It is thought that the uncapping of purple-eyed drones is due to the bees detecting varroa damage, if the larva is healthy then it is recapped, if unhealthy, then it is removed. It is thought that 40-60% of the larva is uncapped by susceptible/hygienic colonies.

There is visible evidence of varroa-resistant bees, pupal parts on the tray, uncapped healthy pupae, and mature varroa with missing legs.

Hygienic bees remove infested brood, recap some, keeping the number of female mites down, mite infertility levels are up, overall mite levels go down, and deformed wing virus levels also fall.

To summarise:

Monitor more, treat less

Locally adapted colonies do evolve

Need to be challenged to develop protective behaviour

All colonies have the potential to develop key behaviour

Using biochemical methods in preference to chemicals helps them reduce the load without disrupting the behaviour

Cell uncapping and recapping training begins with brood removal and leads to increasing mite infertility = social immunity.

Varroa and Pollen mites.

Coloured Syrup – how far does syrup travel around the colony?

Clare removes her supers at the end of July/August, the end of summer. Having extracted the honey, the cappings are then given back to the bees for them to remove the honey from them. She also leaves a super of honey on for stores for the winter. This should be enough food for the bees until the spring flowers emerge.

Feeding to keep bees alive is different to feeding stores. There could be times throughout the year when the bees need feeding due to a lack of forage. “Mind the gap” June, August, anytime. You need to be aware of the weather and the state of the colony.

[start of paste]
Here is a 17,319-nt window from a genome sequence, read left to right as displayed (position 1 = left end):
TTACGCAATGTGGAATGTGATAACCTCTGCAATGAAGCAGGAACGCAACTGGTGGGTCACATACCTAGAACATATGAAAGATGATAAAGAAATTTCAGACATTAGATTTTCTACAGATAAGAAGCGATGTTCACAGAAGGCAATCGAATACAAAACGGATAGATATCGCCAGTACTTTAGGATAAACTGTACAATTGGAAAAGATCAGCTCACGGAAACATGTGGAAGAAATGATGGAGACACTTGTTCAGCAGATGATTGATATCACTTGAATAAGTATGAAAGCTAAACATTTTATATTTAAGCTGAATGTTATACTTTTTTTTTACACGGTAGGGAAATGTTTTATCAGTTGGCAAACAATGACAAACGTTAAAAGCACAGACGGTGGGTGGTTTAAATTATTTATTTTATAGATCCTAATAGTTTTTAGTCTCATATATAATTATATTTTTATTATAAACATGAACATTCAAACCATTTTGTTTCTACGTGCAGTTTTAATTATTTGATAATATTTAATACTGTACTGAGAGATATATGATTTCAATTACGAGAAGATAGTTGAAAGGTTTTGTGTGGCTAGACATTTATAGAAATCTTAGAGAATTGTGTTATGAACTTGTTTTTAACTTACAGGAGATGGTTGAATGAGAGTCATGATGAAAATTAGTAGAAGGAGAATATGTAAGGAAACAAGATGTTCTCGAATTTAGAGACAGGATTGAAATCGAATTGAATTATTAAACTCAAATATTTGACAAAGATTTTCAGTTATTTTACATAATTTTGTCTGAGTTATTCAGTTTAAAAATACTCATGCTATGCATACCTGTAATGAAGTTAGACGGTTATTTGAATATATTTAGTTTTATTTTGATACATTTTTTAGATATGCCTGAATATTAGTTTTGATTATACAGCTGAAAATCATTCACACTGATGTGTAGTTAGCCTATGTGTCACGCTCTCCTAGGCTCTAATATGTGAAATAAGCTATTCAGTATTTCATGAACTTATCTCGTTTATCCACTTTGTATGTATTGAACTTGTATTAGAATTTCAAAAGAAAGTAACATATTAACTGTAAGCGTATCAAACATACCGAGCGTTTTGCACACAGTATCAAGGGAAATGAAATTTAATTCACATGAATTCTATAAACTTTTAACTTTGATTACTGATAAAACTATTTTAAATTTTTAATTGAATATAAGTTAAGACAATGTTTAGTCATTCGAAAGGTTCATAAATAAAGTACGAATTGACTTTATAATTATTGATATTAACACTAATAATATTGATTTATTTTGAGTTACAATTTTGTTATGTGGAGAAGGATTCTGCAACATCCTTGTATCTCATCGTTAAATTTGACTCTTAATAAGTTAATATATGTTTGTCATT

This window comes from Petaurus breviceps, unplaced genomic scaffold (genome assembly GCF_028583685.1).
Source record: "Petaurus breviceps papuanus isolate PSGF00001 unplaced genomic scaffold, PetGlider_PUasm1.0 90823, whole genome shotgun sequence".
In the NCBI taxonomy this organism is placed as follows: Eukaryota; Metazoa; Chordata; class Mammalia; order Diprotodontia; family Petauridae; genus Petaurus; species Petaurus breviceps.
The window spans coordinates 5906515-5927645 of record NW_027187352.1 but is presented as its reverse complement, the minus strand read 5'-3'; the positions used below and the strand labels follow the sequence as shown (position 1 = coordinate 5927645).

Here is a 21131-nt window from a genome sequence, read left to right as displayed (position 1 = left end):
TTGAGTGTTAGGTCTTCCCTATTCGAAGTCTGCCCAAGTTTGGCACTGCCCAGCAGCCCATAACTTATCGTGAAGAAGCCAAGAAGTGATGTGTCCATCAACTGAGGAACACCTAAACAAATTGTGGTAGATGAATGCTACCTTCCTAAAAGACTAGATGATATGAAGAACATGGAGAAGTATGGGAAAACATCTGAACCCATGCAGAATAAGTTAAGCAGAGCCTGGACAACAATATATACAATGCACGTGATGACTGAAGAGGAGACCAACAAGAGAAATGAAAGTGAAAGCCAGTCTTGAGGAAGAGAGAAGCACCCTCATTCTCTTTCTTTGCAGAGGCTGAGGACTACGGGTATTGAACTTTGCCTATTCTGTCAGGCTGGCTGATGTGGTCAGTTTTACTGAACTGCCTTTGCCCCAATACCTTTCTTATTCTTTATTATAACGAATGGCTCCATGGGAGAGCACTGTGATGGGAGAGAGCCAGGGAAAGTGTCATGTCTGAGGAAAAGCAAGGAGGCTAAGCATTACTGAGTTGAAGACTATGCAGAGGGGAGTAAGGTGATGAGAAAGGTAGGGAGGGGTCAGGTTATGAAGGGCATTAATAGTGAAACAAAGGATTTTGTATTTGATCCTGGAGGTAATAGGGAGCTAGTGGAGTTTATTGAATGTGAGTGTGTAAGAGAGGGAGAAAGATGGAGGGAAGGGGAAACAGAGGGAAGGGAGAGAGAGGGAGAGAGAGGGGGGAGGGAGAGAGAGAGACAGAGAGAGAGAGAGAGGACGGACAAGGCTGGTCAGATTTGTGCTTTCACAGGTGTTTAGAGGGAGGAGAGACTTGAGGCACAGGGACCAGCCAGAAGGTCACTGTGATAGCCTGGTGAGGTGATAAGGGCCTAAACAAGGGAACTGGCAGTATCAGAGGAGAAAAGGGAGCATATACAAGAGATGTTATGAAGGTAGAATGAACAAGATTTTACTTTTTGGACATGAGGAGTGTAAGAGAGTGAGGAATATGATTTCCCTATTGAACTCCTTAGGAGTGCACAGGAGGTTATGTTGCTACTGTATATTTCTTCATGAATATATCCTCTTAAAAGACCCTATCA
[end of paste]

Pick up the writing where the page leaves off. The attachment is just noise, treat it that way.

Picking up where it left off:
So where do bees put the food we give them?

How much is moved around?

How much robbing goes on that we are unaware of?

Clare gave her bee’s coloured fondant in September and discovered that yes, they stored it.

Some of her colonies had CBPV, so she gave them some garlic syrup coloured red. The bees put it first in the brood box, took as much as they could and filled up all available cells immediately. It was then moved to different cells and kept moving until the bees presumably had removed as much water from it as they wanted and then it was moved and capped for stores originally all over the hive. More coloured food was given, green and yellow. This was treated the same way, but Clare then found most of the coloured syrup was placed around the brood nest, or in the empty cells in the brood nest. As the brood nest shrunk, so the syrup moved inwards, until it was in the middle of the brood nest area. She found it was all used up by the end of spring, as the queen needed more space to lay, so the stores were uncapped and eaten.

How much is moved around? It was moved a lot whilst the bees dried it out, but then all was put in the brood area.

None was robbed, and no colours were migrated to other hives in the area.

One or two of the smaller colonies still have some coloured syrup in them, and Clare is monitoring this to see if it disappears or moves elsewhere.

So, bees will store fondant, but maybe more importantly, syrup given to bees in September is moved around a lot, but then seems to be stored around and in the brood nest for easy access once the bees need it for brood food, and themselves.